Large estates may be subject to the federal estate tax, which in 2023 applies a 40% tax on all wealth exceeding $12.92 million for individuals, or $28.94 million for married couples. High-net worth individuals often seek ways of reducing their estate tax liability on their already-amassed wealth, which is frequently done by applying “discounts” to their assets through a complicated web of valuation laws. There are other ways, however, to shift future appreciation of a valuable asset out of an estate, thus avoiding further taxation on a substantial increase in the value of an existing asset, such as a business or piece of real estate.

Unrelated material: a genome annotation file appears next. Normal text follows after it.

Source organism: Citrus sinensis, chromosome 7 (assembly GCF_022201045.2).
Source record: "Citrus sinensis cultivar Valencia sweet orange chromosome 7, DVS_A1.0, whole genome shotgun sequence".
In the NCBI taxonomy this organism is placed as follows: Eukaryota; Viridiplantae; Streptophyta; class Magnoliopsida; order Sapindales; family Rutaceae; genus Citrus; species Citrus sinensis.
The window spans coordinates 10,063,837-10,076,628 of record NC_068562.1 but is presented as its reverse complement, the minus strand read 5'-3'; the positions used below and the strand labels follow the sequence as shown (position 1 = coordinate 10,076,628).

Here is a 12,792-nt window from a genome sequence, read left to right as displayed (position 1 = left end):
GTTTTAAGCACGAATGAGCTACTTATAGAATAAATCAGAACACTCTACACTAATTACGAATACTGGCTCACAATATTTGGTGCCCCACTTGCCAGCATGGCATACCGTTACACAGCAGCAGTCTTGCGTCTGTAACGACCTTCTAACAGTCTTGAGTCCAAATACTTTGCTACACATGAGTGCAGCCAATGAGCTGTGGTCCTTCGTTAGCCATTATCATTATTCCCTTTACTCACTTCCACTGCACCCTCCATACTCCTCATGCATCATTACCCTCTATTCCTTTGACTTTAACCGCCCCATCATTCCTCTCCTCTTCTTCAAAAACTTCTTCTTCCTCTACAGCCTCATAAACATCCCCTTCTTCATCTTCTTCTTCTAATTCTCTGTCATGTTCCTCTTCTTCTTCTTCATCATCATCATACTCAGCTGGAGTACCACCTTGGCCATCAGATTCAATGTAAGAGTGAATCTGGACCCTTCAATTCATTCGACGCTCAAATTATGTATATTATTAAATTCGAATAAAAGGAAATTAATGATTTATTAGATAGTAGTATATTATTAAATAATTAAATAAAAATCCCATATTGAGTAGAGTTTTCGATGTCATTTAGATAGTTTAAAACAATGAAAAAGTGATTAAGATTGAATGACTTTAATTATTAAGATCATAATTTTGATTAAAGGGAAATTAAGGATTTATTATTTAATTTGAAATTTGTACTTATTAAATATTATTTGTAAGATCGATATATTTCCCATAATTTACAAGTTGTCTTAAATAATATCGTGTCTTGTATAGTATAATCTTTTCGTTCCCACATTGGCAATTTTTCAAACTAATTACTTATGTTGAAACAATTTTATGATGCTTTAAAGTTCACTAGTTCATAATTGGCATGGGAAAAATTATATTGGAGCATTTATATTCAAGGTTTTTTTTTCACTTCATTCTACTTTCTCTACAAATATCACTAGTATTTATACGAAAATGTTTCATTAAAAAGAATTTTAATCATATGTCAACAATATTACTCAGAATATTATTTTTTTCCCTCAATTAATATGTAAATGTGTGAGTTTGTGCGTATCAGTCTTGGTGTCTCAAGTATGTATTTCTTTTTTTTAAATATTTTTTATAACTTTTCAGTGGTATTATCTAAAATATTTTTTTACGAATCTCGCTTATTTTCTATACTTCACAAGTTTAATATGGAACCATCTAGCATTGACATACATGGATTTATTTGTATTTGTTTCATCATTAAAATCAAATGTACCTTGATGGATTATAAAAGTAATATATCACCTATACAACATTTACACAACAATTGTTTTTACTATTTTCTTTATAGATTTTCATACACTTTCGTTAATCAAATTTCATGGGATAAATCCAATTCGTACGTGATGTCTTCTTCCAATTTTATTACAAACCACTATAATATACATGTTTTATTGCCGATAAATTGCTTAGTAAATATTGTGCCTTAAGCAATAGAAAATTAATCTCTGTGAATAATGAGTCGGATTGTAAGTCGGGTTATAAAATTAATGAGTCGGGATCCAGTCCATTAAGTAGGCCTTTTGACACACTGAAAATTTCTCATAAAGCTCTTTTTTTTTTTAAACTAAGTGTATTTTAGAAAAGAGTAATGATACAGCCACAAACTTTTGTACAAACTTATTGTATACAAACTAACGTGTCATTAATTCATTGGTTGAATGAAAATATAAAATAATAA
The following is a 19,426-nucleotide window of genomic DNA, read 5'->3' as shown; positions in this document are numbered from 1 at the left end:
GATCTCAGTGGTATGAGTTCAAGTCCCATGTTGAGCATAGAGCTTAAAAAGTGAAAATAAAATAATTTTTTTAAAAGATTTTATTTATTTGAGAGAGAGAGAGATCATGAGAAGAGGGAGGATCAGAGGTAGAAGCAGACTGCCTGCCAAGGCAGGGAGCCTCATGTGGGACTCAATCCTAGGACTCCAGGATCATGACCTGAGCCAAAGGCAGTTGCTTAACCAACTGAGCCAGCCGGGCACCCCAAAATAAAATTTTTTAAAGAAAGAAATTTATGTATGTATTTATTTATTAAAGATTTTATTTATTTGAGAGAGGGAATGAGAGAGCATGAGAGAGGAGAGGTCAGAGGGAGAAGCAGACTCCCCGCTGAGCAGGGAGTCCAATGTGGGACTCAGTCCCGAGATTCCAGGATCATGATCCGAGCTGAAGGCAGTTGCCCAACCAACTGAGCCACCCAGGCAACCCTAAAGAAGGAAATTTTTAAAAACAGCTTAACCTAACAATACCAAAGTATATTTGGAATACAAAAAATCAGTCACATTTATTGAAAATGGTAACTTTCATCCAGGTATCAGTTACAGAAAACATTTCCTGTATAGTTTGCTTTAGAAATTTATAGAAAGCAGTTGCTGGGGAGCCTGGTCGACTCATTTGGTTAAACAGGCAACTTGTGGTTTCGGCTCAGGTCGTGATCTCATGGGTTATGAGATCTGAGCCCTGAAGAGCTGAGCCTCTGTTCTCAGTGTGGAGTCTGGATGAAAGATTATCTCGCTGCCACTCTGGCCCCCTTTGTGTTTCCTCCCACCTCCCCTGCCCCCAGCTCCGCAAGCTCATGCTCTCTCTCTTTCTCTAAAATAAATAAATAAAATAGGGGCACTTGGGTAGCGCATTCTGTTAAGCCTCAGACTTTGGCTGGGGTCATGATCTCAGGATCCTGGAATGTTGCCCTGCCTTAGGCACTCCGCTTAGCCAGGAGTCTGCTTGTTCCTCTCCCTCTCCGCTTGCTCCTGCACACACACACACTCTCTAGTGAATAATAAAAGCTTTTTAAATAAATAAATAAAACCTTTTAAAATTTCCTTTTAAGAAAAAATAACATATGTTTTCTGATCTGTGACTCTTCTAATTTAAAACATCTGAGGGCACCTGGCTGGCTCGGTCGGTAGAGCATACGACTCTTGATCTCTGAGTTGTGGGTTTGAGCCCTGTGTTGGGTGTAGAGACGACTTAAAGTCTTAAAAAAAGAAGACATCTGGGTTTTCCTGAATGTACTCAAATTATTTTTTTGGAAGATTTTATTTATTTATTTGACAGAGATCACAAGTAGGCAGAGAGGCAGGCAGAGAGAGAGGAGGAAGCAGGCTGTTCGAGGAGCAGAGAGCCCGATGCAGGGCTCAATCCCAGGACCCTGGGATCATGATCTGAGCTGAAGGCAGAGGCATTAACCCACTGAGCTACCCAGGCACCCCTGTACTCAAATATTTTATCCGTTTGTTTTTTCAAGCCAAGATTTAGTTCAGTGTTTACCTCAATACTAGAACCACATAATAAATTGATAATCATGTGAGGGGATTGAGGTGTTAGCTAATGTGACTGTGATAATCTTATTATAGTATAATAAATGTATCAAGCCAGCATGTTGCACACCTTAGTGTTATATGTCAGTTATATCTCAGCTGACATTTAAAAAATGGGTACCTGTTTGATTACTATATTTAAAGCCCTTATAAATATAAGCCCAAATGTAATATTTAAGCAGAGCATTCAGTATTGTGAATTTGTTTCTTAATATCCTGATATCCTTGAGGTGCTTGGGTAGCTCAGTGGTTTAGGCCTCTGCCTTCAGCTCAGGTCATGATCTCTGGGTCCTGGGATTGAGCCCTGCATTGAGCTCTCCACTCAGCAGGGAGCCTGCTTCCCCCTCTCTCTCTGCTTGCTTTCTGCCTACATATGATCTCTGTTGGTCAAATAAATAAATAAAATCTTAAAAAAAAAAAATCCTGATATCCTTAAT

The strategy, in general, involves transferring the asset out of one’s estate, either by gift or sale, for a certain amount of money, thereby “freezing” the asset’s value. Once the asset is out of the estate, it is free to appreciate as much as possible, without the transferring taxpayer owing any further tax liability on the extra value. Through this strategy, a taxpayer owning a business worth $50 million could potentially save millions of dollars in estate taxes if that business grows to be worth $150 million in the following years. This strategy is not aimed at reducing estate tax on wealth already accumulated; rather, it is for minimizing tax on future wealth that would otherwise accumulate, leading to higher estate tax. Two vehicles, the GRAT and the IDGT, are most commonly used in these scenarios.